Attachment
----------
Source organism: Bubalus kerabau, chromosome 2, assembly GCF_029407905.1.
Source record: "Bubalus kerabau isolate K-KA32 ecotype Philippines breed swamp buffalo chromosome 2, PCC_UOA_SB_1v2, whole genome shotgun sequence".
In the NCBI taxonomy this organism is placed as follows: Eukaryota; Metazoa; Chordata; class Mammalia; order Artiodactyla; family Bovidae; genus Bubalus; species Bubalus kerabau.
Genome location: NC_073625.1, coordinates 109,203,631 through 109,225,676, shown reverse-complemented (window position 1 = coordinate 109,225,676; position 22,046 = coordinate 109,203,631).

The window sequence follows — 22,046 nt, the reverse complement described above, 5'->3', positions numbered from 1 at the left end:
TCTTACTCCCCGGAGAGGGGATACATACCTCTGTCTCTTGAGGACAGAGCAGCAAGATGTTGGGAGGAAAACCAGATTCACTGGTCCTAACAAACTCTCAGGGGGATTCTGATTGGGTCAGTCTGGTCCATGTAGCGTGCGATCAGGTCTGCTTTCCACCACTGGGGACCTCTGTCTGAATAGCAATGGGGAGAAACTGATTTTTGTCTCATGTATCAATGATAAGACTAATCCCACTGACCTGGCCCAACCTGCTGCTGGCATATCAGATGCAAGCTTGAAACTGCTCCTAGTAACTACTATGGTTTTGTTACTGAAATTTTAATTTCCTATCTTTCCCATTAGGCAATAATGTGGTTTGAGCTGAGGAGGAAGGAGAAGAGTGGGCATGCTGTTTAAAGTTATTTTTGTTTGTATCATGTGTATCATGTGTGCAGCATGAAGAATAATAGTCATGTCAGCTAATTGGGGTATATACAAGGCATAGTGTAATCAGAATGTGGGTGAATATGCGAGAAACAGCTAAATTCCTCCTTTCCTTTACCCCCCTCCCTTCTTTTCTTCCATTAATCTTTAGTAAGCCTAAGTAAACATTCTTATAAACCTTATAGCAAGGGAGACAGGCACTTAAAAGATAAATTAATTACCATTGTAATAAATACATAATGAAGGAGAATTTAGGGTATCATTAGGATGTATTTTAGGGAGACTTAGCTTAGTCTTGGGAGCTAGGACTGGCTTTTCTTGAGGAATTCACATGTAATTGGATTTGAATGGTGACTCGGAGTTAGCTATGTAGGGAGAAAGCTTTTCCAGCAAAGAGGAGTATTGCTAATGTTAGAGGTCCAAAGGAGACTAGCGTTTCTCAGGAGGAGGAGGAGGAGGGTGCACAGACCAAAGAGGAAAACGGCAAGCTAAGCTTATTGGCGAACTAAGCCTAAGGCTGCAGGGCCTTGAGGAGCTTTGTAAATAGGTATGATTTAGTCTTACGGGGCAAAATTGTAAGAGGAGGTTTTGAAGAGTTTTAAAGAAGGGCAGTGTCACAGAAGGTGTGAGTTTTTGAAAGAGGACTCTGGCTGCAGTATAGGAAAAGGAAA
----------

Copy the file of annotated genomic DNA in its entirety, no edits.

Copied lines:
Source organism: Bubalus kerabau, chromosome 2, assembly GCF_029407905.1.
Source record: "Bubalus kerabau isolate K-KA32 ecotype Philippines breed swamp buffalo chromosome 2, PCC_UOA_SB_1v2, whole genome shotgun sequence".
In the NCBI taxonomy this organism is placed as follows: Eukaryota; Metazoa; Chordata; class Mammalia; order Artiodactyla; family Bovidae; genus Bubalus; species Bubalus kerabau.
Genome location: NC_073625.1, coordinates 109,203,631 through 109,225,676, shown reverse-complemented (window position 1 = coordinate 109,225,676; position 22,046 = coordinate 109,203,631).

The window sequence follows — 22,046 nt, the reverse complement described above, 5'->3', positions numbered from 1 at the left end:
TCTTACTCCCCGGAGAGGGGATACATACCTCTGTCTCTTGAGGACAGAGCAGCAAGATGTTGGGAGGAAAACCAGATTCACTGGTCCTAACAAACTCTCAGGGGGATTCTGATTGGGTCAGTCTGGTCCATGTAGCGTGCGATCAGGTCTGCTTTCCACCACTGGGGACCTCTGTCTGAATAGCAATGGGGAGAAACTGATTTTTGTCTCATGTATCAATGATAAGACTAATCCCACTGACCTGGCCCAACCTGCTGCTGGCATATCAGATGCAAGCTTGAAACTGCTCCTAGTAACTACTATGGTTTTGTTACTGAAATTTTAATTTCCTATCTTTCCCATTAGGCAATAATGTGGTTTGAGCTGAGGAGGAAGGAGAAGAGTGGGCATGCTGTTTAAAGTTATTTTTGTTTGTATCATGTGTATCATGTGTGCAGCATGAAGAATAATAGTCATGTCAGCTAATTGGGGTATATACAAGGCATAGTGTAATCAGAATGTGGGTGAATATGCGAGAAACAGCTAAATTCCTCCTTTCCTTTACCCCCCTCCCTTCTTTTCTTCCATTAATCTTTAGTAAGCCTAAGTAAACATTCTTATAAACCTTATAGCAAGGGAGACAGGCACTTAAAAGATAAATTAATTACCATTGTAATAAATACATAATGAAGGAGAATTTAGGGTATCATTAGGATGTATTTTAGGGAGACTTAGCTTAGTCTTGGGAGCTAGGACTGGCTTTTCTTGAGGAATTCACATGTAATTGGATTTGAATGGTGACTCGGAGTTAGCTATGTAGGGAGAAAGCTTTTCCAGCAAAGAGGAGTATTGCTAATGTTAGAGGTCCAAAGGAGACTAGCGTTTCTCAGGAGGAGGAGGAGGAGGGTGCACAGACCAAAGAGGAAAACGGCAAGCTAAGCTTATTGGCGAACTAAGCCTAAGGCTGCAGGGCCTTGAGGAGCTTTGTAAATAGGTATGATTTAGTCTTACGGGGCAAAATTGTAAGAGGAGGTTTTGAAGAGTTTTAAAGAAGGGCAGTGTCACAGAAGGTGTGAGTTTTTGAAAGAGGACTCTGGCTGCAGTATAGGAAAAGGAAA